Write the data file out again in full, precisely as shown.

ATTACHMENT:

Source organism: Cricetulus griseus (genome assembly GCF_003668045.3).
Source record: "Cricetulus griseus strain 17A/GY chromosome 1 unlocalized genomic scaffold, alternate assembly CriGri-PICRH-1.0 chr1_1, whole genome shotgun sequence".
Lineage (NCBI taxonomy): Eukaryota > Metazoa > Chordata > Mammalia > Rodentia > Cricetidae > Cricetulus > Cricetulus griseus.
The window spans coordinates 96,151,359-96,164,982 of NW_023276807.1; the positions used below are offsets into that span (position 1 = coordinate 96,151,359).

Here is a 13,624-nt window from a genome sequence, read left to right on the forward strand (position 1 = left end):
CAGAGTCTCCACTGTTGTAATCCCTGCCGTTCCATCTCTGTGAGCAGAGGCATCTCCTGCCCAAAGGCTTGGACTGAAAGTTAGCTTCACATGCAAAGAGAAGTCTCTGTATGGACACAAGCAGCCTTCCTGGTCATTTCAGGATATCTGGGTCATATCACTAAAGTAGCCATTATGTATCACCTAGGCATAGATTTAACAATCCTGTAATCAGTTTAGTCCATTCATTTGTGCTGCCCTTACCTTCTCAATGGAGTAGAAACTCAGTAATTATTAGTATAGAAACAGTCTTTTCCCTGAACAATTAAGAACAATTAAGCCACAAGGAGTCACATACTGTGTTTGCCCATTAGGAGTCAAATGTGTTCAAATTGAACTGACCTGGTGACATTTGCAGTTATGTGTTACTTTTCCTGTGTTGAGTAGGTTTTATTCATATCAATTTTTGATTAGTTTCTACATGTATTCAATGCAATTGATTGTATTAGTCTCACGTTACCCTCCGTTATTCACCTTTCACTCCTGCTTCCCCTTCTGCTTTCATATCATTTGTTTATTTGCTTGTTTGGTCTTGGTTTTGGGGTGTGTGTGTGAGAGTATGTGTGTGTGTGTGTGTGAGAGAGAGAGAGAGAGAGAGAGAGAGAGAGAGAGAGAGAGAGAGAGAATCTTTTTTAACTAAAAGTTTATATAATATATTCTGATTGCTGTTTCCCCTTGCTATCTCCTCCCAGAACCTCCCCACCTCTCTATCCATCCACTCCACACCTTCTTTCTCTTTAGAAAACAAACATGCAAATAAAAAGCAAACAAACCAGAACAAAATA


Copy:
Source organism: Cricetulus griseus (genome assembly GCF_003668045.3).
Source record: "Cricetulus griseus strain 17A/GY chromosome 1 unlocalized genomic scaffold, alternate assembly CriGri-PICRH-1.0 chr1_1, whole genome shotgun sequence".
Lineage (NCBI taxonomy): Eukaryota > Metazoa > Chordata > Mammalia > Rodentia > Cricetidae > Cricetulus > Cricetulus griseus.
The window spans coordinates 96,151,359-96,164,982 of NW_023276807.1; the positions used below are offsets into that span (position 1 = coordinate 96,151,359).

Here is a 13,624-nt window from a genome sequence, read left to right on the forward strand (position 1 = left end):
CAGAGTCTCCACTGTTGTAATCCCTGCCGTTCCATCTCTGTGAGCAGAGGCATCTCCTGCCCAAAGGCTTGGACTGAAAGTTAGCTTCACATGCAAAGAGAAGTCTCTGTATGGACACAAGCAGCCTTCCTGGTCATTTCAGGATATCTGGGTCATATCACTAAAGTAGCCATTATGTATCACCTAGGCATAGATTTAACAATCCTGTAATCAGTTTAGTCCATTCATTTGTGCTGCCCTTACCTTCTCAATGGAGTAGAAACTCAGTAATTATTAGTATAGAAACAGTCTTTTCCCTGAACAATTAAGAACAATTAAGCCACAAGGAGTCACATACTGTGTTTGCCCATTAGGAGTCAAATGTGTTCAAATTGAACTGACCTGGTGACATTTGCAGTTATGTGTTACTTTTCCTGTGTTGAGTAGGTTTTATTCATATCAATTTTTGATTAGTTTCTACATGTATTCAATGCAATTGATTGTATTAGTCTCACGTTACCCTCCGTTATTCACCTTTCACTCCTGCTTCCCCTTCTGCTTTCATATCATTTGTTTATTTGCTTGTTTGGTCTTGGTTTTGGGGTGTGTGTGTGAGAGTATGTGTGTGTGTGTGTGTGAGAGAGAGAGAGAGAGAGAGAGAGAGAGAGAGAGAGAGAGAGAGAGAATCTTTTTTAACTAAAAGTTTATATAATATATTCTGATTGCTGTTTCCCCTTGCTATCTCCTCCCAGAACCTCCCCACCTCTCTATCCATCCACTCCACACCTTCTTTCTCTTTAGAAAACAAACATGCAAATAAAAAGCAAACAAACCAGAACAAAATA